Dr. Breggin was the medical expert in the first and only electroshock malpractice suit won by the injured patient. He was also the expert in a recent malpractice suit against an ECT doctor that resulted in a settlement of more than $1 million.

     
    The acronym ECT stands for "ElectroConvulsive Therapy" (also called EST, for ElectroShock Therapy)  a psychiatric treatment in which electricity is applied to the head and passed through the brain to produce a grand mal or major convulsion. The seizure brought about by the electric stimulus closely resembles, but is more rigorous or strenuous than that found in idiopathic epilepsy or in epilepsy following a wide variety of insults to the brain.
     
    Patients given ECT are administered an electric current of sufficient intensity and duration to produce an acute organic brain syndrome, characterized by the classic symptoms of disorientation to time, place, and person; mental deterioration in all intellectual spheres such as abstract reasoning, judgment, and insight; emotional lability with extremes of apathy or euphoria; and overall childlike helplessness.

    Read more...
     

    Psychosurgery

     
    Psychosurgery is the destruction of normal brain tissue for the purpose of treating psychiatric disorders or for the control of emotions and behavior.  It does not include operations, such as those for Parkinson's disease or epilepsy, where an identifiable physical abnormality in the brain is causing a known physical disorder.  
     
    Lobotomy and other psychosurgeries merit special attention because, as the prototype of brain-damaging therapeutics, they can shed light on the clinical effects of other brain-disabling treatments such as electroconvulsive therapy (ECT) and major tranquilizers. Despite the paucity of active practitioners and advocates of psychosurgery, many psychiatric authorities have condoned this treatment precisely because the principles that find their extreme expression in lobotomy and other forms of psychosurgery also find more subtle expression in all the major somatic treatments in psychiatry.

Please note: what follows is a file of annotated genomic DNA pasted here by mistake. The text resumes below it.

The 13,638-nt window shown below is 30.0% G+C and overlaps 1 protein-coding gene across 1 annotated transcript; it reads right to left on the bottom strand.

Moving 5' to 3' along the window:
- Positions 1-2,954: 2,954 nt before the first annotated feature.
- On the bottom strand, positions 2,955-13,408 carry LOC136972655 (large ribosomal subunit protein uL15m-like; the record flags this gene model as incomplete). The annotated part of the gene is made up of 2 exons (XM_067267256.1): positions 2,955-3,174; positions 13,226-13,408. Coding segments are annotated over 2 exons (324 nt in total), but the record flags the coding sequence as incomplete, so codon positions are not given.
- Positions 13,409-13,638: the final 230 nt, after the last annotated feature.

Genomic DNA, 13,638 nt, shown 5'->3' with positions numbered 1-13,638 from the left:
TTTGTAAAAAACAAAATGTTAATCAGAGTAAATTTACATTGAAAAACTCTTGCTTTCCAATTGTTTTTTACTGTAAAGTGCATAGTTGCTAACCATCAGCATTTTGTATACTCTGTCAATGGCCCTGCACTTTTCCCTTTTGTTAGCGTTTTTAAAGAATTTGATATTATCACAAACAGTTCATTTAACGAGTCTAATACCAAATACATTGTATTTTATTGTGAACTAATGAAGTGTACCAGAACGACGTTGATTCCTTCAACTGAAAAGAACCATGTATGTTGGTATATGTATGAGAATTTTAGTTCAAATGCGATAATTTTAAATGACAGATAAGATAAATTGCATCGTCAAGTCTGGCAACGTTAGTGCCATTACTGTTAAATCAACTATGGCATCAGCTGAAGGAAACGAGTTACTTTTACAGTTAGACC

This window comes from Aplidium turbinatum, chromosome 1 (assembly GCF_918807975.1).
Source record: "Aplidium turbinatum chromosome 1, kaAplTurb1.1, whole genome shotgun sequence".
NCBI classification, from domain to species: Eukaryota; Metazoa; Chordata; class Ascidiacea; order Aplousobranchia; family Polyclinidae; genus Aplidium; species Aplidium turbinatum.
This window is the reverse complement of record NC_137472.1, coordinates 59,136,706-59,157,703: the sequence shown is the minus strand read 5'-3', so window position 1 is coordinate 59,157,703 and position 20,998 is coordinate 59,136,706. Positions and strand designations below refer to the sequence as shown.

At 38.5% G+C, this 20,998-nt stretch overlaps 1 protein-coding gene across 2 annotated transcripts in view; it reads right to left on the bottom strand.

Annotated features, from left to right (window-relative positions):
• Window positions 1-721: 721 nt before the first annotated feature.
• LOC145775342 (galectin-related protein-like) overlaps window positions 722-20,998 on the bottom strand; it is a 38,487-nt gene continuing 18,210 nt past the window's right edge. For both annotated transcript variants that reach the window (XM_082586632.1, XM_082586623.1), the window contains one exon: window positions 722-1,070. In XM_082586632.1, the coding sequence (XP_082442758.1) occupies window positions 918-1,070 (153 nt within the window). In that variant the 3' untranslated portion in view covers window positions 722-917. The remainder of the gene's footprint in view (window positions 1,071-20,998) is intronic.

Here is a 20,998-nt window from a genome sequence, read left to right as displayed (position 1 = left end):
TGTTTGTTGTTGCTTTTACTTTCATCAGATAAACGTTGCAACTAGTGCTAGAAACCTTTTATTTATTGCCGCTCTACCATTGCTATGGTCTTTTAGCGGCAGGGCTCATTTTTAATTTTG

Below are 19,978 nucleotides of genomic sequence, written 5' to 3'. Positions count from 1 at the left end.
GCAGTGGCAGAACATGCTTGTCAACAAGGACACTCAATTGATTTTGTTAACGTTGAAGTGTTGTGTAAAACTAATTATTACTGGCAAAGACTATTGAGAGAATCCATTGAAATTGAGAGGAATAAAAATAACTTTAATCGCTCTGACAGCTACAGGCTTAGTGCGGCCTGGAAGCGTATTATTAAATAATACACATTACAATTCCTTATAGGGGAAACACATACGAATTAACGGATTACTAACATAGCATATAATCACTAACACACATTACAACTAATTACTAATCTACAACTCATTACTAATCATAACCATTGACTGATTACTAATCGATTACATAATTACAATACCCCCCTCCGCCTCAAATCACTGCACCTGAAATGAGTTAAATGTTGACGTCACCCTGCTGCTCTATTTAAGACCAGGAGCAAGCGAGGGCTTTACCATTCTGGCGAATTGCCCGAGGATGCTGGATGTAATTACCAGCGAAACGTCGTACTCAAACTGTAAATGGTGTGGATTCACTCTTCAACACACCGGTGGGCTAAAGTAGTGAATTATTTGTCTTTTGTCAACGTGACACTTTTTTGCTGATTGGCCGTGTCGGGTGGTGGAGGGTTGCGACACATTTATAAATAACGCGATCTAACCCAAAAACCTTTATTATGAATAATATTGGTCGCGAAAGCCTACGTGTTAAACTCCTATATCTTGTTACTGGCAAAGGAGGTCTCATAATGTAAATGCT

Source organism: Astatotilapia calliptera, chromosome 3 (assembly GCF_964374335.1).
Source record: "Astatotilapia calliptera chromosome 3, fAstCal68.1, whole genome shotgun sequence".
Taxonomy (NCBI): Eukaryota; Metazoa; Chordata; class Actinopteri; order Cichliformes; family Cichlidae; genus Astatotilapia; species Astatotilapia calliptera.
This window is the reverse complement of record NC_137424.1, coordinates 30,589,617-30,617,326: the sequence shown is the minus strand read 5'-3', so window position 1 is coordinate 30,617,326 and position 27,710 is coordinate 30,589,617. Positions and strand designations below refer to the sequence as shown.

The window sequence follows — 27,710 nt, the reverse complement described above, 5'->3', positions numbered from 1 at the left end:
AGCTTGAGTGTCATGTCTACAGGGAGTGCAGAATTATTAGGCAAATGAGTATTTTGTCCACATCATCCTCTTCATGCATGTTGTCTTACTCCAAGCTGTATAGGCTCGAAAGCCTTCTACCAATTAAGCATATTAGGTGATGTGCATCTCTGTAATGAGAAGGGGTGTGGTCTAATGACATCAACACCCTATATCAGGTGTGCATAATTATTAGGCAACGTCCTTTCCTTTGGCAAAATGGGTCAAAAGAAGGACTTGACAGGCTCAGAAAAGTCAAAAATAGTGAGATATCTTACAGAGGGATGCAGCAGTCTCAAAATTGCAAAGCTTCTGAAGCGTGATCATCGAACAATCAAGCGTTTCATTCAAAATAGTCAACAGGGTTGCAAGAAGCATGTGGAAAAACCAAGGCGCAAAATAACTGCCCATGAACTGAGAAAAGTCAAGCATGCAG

Read more...
     

    Racism & Social Control


    The widespread diagnosing of children is a subtle form of social control that suppresses children rather than providing them with what they need to fulfill their basic needs in the home, school and family.  For more information about social control and youngsters see the Children's section under Special Topics and Children's section under Scientific Papers, and well as several of Dr. Breggin's books, especially Brain-Disabling Treatments in Psychiatry (1998).  Dr. Breggin's blogs often address current children's issues.

     
    In Toxic Psychiatry (1991) Dr. Breggin addresses the psychiatric oppression of women.

    See Dr. Breggin's astonishing speech on Totalitarian Psychiatry & the Nazi Holocaust.

    Both Peter Breggin and Ginger Breggin have worked extensively to stop racist psychiatric programs of social control, especially those aimed at subuding inner city children. These successful reform projects are described in detail in their book, The War Against Children of Color (1998).   The following article is based on the book and presents a summary of their efforts. 

     
    Read more...
     

     

    WARNING!

    Most psychiatric drugs can cause withdrawal reactions, sometimes including life-threatening emotional and physical withdrawal problems. In short, it is not only dangerous to start taking psychiatric drugs, it can also be dangerous to stop them. Withdrawal from psychiatric drugs should be done carefully under experienced clinical supervision. Methods for safely withdrawing from psychiatric drugs are discussed in Dr. Breggin's new book, Psychiatric Drug Withdrawal: A Guide for Prescribers, Therapists, Patients, and Their Families.